Chronic pain is a burden for doctors and their patients: it is not easy to understand, while every case is individual, challenging to treat effectively, and frustrating to live with. Chronic pain is highly prevalent, affecting approximately 20–30% of adults, and can severely affect a patient’s quality of life. For a long time, doctors have been interested in how to use the power of electrical impulses in the human body for therapeutic benefit.
Neuromodulation concerns electrical stimulation of the nervous system to modulate or modify a function, such as the perception of pain.
The first recorded use of neuromodulation for pain treatment occurred almost 2,000 years ago, when Scribonius Largus, a court physician to the Roman emperor Claudius observed that gout pain had been relieved by accidental contact with a torpedo fish, recommended torpedo fish treatment for pain in general. Throughout history, numerous successful attempts have been made to treat pain with electric current.
The advent of electrical stimulation for modern pain management began in 1967 based on Melzack and Wall’s gate control theory. They described how fast-velocity mechanoreceptive fibers could prevent slower-moving nociceptive signals from reaching higher brain centers, resulting in analgesia. Dr. Shealy implanted the first device to relieve intractable pain in 1967, and his work opened a new era for chronic pain management.
Similar to how a cardiac pacemaker corrects abnormal heartbeats, neuromodulation therapies help to re-establish the normal function of the nervous system. One of the most common examples of neuromodulation is spinal cord stimulation for chronic pain management. Spinal cord stimulation consists of a fragile lead or wire placed in the space just outside the spinal cord – the epidural space. The lead is attached to a small generator device implanted under the skin and subcutaneous layer in the back or buttock. The devices will deliver frequent, low-voltage electrical impulses to the spine, with subsequent modulation of the pain signals in transit to the brain. Those impulses often feel like paresthesia on the body. There are also non-invasive electrical and magnetic methods that use external devices to change the functioning of the nervous system.
The treatment of chronic resistant pain is the most typical indication, particularly neuropathic pain and in some cases, ischemic pain. Among the other types of neuromodulation not directly related to pain are deep brain stimulation for Parkinson’s disease, sacral nerve stimulation for incontinence and pelvic disorders, vagal nerve stimulation for migraines, and spinal cord stimulation for ischemic heart disease and peripheral vascular disease. Neuroprostheses, such as cochlear implants for hearing-impaired patients, are also commonly included in the definition of neuromodulation.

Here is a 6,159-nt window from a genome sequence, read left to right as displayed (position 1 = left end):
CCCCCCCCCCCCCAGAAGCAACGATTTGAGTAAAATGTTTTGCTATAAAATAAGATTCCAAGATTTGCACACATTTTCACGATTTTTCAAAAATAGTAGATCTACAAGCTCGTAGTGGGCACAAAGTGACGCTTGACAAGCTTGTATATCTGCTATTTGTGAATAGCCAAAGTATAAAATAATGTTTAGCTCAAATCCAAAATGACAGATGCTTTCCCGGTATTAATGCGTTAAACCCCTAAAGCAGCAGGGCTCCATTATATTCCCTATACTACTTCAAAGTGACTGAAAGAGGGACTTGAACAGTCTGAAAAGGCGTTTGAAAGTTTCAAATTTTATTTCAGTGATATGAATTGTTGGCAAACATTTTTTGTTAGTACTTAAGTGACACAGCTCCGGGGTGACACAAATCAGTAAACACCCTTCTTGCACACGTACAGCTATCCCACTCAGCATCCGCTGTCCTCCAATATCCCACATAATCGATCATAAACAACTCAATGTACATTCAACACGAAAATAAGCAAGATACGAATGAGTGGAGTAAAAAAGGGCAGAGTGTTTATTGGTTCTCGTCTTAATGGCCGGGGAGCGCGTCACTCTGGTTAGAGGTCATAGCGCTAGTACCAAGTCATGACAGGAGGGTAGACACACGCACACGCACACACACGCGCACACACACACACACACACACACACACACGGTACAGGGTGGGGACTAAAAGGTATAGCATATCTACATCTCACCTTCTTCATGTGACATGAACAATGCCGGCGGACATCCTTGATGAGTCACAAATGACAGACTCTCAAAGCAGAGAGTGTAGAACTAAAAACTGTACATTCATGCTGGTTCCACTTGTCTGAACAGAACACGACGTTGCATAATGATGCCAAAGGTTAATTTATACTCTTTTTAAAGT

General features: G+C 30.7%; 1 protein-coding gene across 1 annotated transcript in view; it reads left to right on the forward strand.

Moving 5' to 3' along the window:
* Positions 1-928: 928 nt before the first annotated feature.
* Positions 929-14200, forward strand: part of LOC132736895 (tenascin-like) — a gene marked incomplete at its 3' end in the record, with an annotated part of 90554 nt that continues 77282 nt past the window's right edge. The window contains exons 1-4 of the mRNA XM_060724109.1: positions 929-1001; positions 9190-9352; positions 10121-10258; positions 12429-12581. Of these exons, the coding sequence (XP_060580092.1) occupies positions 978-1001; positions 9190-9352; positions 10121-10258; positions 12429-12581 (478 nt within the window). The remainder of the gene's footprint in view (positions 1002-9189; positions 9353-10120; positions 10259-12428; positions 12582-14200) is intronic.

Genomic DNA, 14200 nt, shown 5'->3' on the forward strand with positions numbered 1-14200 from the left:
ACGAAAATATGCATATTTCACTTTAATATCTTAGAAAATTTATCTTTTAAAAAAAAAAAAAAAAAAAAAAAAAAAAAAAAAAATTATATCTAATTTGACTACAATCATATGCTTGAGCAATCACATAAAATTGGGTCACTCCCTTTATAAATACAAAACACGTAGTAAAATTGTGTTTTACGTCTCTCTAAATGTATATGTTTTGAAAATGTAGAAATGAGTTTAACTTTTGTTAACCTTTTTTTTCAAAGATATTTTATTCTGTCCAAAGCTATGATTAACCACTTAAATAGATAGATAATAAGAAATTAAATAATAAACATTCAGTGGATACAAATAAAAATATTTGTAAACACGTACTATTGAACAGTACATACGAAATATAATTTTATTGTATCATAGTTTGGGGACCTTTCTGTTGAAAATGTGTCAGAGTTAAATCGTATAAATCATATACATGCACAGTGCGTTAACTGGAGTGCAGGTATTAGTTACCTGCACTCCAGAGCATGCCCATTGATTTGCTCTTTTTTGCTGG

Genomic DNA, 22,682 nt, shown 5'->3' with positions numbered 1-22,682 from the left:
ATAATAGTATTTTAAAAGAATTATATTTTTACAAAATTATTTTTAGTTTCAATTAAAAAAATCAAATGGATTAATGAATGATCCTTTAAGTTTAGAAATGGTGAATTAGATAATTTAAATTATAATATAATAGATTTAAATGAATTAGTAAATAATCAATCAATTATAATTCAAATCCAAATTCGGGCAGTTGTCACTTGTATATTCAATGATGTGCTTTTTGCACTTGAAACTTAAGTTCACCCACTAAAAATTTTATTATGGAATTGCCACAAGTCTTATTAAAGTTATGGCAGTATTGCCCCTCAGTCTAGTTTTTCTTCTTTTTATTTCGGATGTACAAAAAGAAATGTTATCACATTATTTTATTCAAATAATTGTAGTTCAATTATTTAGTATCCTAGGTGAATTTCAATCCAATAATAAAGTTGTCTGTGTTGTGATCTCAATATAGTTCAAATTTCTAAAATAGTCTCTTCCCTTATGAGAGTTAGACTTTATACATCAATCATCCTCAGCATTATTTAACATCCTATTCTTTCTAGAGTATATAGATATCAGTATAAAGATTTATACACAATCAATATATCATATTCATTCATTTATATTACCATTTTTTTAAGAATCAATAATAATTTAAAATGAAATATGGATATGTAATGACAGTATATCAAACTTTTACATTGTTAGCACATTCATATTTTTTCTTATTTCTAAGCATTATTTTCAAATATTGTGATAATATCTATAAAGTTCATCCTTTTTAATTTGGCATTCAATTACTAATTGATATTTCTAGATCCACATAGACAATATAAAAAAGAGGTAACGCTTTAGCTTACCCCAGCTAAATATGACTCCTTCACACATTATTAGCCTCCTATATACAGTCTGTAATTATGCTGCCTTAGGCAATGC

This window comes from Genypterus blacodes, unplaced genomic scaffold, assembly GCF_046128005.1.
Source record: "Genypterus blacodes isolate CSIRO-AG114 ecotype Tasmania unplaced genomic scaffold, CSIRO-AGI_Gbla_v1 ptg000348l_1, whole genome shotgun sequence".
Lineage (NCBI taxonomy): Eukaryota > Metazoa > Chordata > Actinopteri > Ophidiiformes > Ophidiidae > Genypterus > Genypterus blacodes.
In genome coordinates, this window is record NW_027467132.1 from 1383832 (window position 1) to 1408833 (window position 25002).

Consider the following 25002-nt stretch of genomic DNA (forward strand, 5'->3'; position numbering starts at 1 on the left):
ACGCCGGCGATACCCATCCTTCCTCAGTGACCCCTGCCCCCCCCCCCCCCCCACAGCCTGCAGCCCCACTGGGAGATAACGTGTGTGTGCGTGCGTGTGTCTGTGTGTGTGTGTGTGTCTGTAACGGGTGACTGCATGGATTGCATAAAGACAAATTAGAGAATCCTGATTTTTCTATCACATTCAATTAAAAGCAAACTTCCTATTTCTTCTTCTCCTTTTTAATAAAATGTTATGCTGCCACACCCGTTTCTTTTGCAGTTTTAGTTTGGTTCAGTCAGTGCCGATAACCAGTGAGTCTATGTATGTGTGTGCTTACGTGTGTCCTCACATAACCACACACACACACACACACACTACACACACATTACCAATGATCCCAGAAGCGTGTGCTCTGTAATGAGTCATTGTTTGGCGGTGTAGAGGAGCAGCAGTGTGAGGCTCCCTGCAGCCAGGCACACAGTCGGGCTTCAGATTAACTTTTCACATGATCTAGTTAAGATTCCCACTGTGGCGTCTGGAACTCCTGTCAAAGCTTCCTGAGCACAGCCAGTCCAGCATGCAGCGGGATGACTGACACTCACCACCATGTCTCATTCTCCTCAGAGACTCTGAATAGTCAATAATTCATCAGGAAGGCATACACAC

When existing medications are ineffective or become problematic for long-term use due to tolerance development, addiction, adverse side effects, or toxicity, neuromodulation provides an alternative to long-term drug therapy for the symptomatic relief of chronic pain conditions.
Neuromodulation is rapidly progressing, and new waveforms and settings are emerging, such as high-frequency or burst modes of stimulation that can provide pain relief without conscious awareness of simulation instead of tingling sensations of the paresthesia supplied by traditional spinal cord stimulation. Up to 100,000 units were already implanted annually by the 2020s, but this represents only a tiny proportion of those who could benefit. Moreover, patients are unable to access these therapies due to a combination of lack of awareness, lack of skilled implant sites, and lack of healthcare resources.
A variety of invasive technologies are used in neuromodulation treatments for patients who suffer from chronic conditions that cause pain and disability. However, they can bring relief and improvement to select patients, sometimes after other measures fail. As the availability of this method increases, we can hope that it will be more widely available.
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